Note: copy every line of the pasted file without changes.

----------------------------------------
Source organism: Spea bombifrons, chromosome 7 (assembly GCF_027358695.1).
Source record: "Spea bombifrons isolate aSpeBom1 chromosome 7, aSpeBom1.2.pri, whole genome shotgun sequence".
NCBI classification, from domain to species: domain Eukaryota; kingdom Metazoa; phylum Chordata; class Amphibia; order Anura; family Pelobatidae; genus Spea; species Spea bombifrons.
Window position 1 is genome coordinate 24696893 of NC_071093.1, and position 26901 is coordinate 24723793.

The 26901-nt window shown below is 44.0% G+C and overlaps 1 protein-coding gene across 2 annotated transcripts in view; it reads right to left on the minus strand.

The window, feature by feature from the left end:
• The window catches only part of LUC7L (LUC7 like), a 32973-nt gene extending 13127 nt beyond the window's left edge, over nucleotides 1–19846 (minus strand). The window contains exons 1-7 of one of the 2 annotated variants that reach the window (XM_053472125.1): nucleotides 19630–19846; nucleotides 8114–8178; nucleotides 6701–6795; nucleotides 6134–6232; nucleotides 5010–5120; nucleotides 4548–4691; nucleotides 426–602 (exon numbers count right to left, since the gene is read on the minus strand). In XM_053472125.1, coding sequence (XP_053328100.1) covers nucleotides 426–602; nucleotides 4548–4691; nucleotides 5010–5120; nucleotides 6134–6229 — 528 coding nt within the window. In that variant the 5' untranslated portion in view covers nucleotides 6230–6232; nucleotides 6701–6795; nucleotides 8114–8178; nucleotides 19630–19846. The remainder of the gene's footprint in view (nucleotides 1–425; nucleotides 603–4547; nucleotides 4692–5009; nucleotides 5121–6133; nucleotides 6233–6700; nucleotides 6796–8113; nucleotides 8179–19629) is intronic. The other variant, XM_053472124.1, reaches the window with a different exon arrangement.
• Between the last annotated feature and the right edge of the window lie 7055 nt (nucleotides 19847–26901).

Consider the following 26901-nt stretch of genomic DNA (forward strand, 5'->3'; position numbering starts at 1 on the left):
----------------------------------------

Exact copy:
Source organism: Spea bombifrons, chromosome 7 (assembly GCF_027358695.1).
Source record: "Spea bombifrons isolate aSpeBom1 chromosome 7, aSpeBom1.2.pri, whole genome shotgun sequence".
NCBI classification, from domain to species: domain Eukaryota; kingdom Metazoa; phylum Chordata; class Amphibia; order Anura; family Pelobatidae; genus Spea; species Spea bombifrons.
Window position 1 is genome coordinate 24696893 of NC_071093.1, and position 26901 is coordinate 24723793.

The 26901-nt window shown below is 44.0% G+C and overlaps 1 protein-coding gene across 2 annotated transcripts in view; it reads right to left on the minus strand.

The window, feature by feature from the left end:
• The window catches only part of LUC7L (LUC7 like), a 32973-nt gene extending 13127 nt beyond the window's left edge, over nucleotides 1–19846 (minus strand). The window contains exons 1-7 of one of the 2 annotated variants that reach the window (XM_053472125.1): nucleotides 19630–19846; nucleotides 8114–8178; nucleotides 6701–6795; nucleotides 6134–6232; nucleotides 5010–5120; nucleotides 4548–4691; nucleotides 426–602 (exon numbers count right to left, since the gene is read on the minus strand). In XM_053472125.1, coding sequence (XP_053328100.1) covers nucleotides 426–602; nucleotides 4548–4691; nucleotides 5010–5120; nucleotides 6134–6229 — 528 coding nt within the window. In that variant the 5' untranslated portion in view covers nucleotides 6230–6232; nucleotides 6701–6795; nucleotides 8114–8178; nucleotides 19630–19846. The remainder of the gene's footprint in view (nucleotides 1–425; nucleotides 603–4547; nucleotides 4692–5009; nucleotides 5121–6133; nucleotides 6233–6700; nucleotides 6796–8113; nucleotides 8179–19629) is intronic. The other variant, XM_053472124.1, reaches the window with a different exon arrangement.
• Between the last annotated feature and the right edge of the window lie 7055 nt (nucleotides 19847–26901).

Consider the following 26901-nt stretch of genomic DNA (forward strand, 5'->3'; position numbering starts at 1 on the left):